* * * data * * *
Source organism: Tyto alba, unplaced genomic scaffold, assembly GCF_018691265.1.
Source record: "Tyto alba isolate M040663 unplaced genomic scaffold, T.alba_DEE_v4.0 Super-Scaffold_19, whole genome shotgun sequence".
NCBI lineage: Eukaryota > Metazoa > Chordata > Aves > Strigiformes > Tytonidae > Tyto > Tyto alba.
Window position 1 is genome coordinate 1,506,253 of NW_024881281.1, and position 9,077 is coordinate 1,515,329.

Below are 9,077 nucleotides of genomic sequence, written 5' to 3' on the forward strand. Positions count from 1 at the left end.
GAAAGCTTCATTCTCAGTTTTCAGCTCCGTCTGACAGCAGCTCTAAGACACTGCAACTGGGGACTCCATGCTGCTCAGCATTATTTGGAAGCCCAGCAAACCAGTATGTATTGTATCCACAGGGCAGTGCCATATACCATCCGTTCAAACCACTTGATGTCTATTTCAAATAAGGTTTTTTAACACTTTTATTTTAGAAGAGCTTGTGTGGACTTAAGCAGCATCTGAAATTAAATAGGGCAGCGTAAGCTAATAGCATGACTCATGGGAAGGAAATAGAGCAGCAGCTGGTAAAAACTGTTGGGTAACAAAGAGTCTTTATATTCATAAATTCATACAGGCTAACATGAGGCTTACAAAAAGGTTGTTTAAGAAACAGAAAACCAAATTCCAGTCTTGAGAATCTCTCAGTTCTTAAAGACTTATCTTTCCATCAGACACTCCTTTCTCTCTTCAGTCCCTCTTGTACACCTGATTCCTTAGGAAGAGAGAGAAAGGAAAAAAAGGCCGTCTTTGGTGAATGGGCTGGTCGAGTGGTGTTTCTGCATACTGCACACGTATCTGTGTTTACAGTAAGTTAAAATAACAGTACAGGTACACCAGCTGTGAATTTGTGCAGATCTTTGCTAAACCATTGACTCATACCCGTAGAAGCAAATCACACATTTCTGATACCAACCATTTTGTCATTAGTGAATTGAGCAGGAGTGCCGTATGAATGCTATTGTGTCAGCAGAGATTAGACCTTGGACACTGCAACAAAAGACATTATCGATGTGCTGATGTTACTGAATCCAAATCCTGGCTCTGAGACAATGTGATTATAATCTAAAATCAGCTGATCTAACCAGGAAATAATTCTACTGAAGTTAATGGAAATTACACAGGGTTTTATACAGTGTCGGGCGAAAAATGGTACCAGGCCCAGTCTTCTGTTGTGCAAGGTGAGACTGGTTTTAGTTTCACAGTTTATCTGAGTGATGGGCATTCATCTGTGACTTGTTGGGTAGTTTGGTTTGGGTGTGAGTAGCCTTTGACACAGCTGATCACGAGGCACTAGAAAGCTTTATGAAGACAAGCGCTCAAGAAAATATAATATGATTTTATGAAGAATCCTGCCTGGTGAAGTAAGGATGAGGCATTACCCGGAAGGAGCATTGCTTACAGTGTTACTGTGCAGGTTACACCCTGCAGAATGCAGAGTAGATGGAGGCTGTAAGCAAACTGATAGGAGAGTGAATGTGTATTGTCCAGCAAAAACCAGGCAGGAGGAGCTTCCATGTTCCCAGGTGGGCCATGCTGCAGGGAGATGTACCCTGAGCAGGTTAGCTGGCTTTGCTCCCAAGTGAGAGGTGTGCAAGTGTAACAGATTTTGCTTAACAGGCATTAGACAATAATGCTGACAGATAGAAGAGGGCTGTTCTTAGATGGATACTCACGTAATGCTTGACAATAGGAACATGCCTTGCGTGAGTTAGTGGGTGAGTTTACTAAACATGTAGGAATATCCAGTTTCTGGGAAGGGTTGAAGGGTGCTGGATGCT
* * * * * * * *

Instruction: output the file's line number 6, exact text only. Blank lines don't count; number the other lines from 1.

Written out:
GAAAGCTTCATTCTCAGTTTTCAGCTCCGTCTGACAGCAGCTCTAAGACACTGCAACTGGGGACTCCATGCTGCTCAGCATTATTTGGAAGCCCAGCAAACCAGTATGTATTGTATCCACAGGGCAGTGCCATATACCATCCGTTCAAACCACTTGATGTCTATTTCAAATAAGGTTTTTTAACACTTTTATTTTAGAAGAGCTTGTGTGGACTTAAGCAGCATCTGAAATTAAATAGGGCAGCGTAAGCTAATAGCATGACTCATGGGAAGGAAATAGAGCAGCAGCTGGTAAAAACTGTTGGGTAACAAAGAGTCTTTATATTCATAAATTCATACAGGCTAACATGAGGCTTACAAAAAGGTTGTTTAAGAAACAGAAAACCAAATTCCAGTCTTGAGAATCTCTCAGTTCTTAAAGACTTATCTTTCCATCAGACACTCCTTTCTCTCTTCAGTCCCTCTTGTACACCTGATTCCTTAGGAAGAGAGAGAAAGGAAAAAAAGGCCGTCTTTGGTGAATGGGCTGGTCGAGTGGTGTTTCTGCATACTGCACACGTATCTGTGTTTACAGTAAGTTAAAATAACAGTACAGGTACACCAGCTGTGAATTTGTGCAGATCTTTGCTAAACCATTGACTCATACCCGTAGAAGCAAATCACACATTTCTGATACCAACCATTTTGTCATTAGTGAATTGAGCAGGAGTGCCGTATGAATGCTATTGTGTCAGCAGAGATTAGACCTTGGACACTGCAACAAAAGACATTATCGATGTGCTGATGTTACTGAATCCAAATCCTGGCTCTGAGACAATGTGATTATAATCTAAAATCAGCTGATCTAACCAGGAAATAATTCTACTGAAGTTAATGGAAATTACACAGGGTTTTATACAGTGTCGGGCGAAAAATGGTACCAGGCCCAGTCTTCTGTTGTGCAAGGTGAGACTGGTTTTAGTTTCACAGTTTATCTGAGTGATGGGCATTCATCTGTGACTTGTTGGGTAGTTTGGTTTGGGTGTGAGTAGCCTTTGACACAGCTGATCACGAGGCACTAGAAAGCTTTATGAAGACAAGCGCTCAAGAAAATATAATATGATTTTATGAAGAATCCTGCCTGGTGAAGTAAGGATGAGGCATTACCCGGAAGGAGCATTGCTTACAGTGTTACTGTGCAGGTTACACCCTGCAGAATGCAGAGTAGATGGAGGCTGTAAGCAAACTGATAGGAGAGTGAATGTGTATTGTCCAGCAAAAACCAGGCAGGAGGAGCTTCCATGTTCCCAGGTGGGCCATGCTGCAGGGAGATGTACCCTGAGCAGGTTAGCTGGCTTTGCTCCCAAGTGAGAGGTGTGCAAGTGTAACAGATTTTGCTTAACAGGCATTAGACAATAATGCTGACAGATAGAAGAGGGCTGTTCTTAGATGGATACTCACGTAATGCTTGACAATAGGAACATGCCTTGCGTGAGTTAGTGGGTGAGTTTACTAAACATGTAGGAATATCCAGTTTCTGGGAAGGGTTGAAGGGTGCTGGATGCT